Vol 24, No 3

The Mass Assembly History for Galaxies with MaNGA

Xue Ge, Hong-Tao Wang, Cheng-Long Lei, Yun-Jun Guo, Yi-Long Jiang and Xiao-Xiao Cao


How galaxies assemble masses through their own star formation or interaction with the external environment is still an important topic in the field of galaxy formation and evolution. We use Value Added Catalogs with galaxy features that are spatially and temporally resolved from Sloan Digital Sky Survey Data Release 17 to investigate the mass growth histories of early-type galaxies (ETGs) and late-type galaxies (LTGs). We find that the mass growth of ETGs is earlier than that of LTGs for massive galaxies (M* > 1010M), while low-mass (M* ≤ 1010M) ETGs have statistically similar mass assembly histories as low-mass LTGs. The stellar metallicity of all massive galaxies shows a negative gradient and basically does not change with time. However, in low-mass galaxies, the stellar metallicity gradient of elliptical galaxies is negative, and the stellar metallicity gradient of lenticular and spiral galaxies evolves from positive to negative. ETGs are not all in a high-density environment, but exhibit mass dependence. As the tidal strength increases, the star formation rate of low-mass ETGs rapidly decreases. These results support a picture where massive galaxies exhibit inside-out quenching mode, while low-mass galaxies show outside-in quenching mode. Environmental effects play an important role in regulating the mass assembly histories of low-mass ETGs.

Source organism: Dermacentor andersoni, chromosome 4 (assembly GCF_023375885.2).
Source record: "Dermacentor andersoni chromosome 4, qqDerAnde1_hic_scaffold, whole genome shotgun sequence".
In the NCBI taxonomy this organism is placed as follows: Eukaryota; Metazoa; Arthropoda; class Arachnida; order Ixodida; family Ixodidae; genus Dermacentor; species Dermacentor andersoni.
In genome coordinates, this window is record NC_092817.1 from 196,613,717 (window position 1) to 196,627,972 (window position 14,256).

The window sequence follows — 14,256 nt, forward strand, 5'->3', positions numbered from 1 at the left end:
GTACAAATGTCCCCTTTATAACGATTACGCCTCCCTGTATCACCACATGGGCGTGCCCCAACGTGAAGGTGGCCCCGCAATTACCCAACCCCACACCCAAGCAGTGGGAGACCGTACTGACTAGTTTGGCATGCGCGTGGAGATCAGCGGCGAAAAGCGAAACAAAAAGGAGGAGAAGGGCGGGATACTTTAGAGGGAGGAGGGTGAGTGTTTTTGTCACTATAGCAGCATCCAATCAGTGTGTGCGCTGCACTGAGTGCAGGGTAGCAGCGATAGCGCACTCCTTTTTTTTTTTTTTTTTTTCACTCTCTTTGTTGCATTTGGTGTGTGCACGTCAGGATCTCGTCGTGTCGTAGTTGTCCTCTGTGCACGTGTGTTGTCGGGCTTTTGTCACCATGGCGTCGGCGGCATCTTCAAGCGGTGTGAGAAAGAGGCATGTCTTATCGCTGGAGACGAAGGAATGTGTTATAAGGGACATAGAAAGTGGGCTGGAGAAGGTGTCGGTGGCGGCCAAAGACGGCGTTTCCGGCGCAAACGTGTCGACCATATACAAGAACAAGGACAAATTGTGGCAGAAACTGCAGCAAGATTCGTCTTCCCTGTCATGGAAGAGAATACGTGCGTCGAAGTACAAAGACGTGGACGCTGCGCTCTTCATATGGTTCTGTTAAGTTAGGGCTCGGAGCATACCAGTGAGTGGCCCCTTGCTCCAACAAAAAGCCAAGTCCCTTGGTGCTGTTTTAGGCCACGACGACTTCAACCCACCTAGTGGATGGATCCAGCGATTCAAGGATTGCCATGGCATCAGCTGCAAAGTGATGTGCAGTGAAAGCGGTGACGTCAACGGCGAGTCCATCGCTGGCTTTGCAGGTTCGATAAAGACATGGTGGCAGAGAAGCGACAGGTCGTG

Key words: Galaxy: evolution – galaxies: star formation – Galaxy: formation

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